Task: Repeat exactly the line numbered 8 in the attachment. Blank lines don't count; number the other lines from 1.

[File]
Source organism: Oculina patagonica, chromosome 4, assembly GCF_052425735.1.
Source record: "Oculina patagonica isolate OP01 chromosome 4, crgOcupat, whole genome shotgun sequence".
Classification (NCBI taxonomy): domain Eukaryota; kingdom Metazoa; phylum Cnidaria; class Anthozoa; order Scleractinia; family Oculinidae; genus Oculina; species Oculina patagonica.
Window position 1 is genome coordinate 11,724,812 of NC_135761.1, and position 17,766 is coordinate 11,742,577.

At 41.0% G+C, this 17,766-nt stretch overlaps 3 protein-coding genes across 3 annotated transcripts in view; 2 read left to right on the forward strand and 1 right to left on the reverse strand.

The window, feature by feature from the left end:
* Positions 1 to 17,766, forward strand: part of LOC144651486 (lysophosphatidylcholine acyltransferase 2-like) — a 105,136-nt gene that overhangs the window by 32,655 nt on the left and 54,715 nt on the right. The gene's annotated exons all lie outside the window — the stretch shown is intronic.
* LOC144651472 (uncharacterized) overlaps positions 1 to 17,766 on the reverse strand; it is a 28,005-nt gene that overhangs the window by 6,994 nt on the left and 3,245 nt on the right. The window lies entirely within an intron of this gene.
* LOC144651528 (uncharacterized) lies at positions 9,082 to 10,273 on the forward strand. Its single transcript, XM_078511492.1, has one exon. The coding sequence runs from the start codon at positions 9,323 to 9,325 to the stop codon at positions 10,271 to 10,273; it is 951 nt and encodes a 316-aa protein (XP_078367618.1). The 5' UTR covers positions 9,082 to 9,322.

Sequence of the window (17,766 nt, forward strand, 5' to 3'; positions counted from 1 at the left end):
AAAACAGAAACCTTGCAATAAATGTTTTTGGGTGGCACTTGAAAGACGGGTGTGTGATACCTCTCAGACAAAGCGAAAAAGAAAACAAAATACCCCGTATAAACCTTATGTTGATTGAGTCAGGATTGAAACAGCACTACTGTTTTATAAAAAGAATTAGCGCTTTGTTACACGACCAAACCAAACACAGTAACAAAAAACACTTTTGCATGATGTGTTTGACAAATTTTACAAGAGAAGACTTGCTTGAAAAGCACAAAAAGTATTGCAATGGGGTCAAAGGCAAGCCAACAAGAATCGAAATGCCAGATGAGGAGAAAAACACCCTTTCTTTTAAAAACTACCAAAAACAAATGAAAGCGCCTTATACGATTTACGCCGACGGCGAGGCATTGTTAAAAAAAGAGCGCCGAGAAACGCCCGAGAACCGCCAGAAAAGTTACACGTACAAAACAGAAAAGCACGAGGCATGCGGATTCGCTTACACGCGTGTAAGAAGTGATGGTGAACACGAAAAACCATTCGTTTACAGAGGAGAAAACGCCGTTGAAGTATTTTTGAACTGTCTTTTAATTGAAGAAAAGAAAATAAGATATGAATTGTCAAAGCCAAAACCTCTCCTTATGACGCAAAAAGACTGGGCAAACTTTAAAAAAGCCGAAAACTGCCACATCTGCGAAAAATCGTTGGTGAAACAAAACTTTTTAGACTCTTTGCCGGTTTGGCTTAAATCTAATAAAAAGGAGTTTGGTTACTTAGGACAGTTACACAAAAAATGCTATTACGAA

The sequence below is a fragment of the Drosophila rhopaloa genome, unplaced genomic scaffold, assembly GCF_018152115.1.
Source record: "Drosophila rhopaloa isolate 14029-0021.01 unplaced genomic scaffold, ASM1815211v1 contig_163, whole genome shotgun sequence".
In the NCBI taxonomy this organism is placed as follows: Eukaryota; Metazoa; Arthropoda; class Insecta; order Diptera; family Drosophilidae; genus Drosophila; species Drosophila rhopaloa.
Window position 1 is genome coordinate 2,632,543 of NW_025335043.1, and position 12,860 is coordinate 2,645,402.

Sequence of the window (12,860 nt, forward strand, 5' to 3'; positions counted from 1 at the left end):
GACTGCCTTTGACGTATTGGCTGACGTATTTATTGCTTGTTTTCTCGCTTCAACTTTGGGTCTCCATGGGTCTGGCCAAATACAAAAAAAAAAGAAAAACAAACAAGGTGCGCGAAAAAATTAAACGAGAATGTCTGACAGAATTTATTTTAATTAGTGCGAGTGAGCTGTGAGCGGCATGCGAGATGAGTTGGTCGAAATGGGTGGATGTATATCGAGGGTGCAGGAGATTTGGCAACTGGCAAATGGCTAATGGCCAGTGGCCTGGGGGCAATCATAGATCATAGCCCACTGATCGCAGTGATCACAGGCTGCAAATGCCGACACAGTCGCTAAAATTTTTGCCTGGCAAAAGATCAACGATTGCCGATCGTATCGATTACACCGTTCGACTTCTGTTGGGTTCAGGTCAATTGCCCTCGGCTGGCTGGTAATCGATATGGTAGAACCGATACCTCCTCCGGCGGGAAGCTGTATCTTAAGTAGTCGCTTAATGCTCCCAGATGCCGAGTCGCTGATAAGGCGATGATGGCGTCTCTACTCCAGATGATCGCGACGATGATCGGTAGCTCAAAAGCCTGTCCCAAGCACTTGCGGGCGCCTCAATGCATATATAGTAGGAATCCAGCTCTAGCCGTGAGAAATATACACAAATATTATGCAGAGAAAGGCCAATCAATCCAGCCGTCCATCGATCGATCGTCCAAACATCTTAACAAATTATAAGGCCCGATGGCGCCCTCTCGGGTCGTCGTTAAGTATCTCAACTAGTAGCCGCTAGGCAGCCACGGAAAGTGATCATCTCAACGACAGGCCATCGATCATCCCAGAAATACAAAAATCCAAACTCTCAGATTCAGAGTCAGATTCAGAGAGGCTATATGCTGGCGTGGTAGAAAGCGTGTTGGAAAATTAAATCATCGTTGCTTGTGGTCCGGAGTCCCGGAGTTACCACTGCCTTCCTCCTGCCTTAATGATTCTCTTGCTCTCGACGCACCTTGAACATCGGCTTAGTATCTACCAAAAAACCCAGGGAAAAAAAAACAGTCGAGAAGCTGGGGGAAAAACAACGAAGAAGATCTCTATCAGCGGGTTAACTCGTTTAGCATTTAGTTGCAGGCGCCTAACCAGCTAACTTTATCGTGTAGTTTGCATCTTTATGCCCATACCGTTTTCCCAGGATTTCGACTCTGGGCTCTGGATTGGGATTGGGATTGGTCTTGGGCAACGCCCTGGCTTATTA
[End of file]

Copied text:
* LOC144651472 (uncharacterized) overlaps positions 1 to 17,766 on the reverse strand; it is a 28,005-nt gene that overhangs the window by 6,994 nt on the left and 3,245 nt on the right. The window lies entirely within an intron of this gene.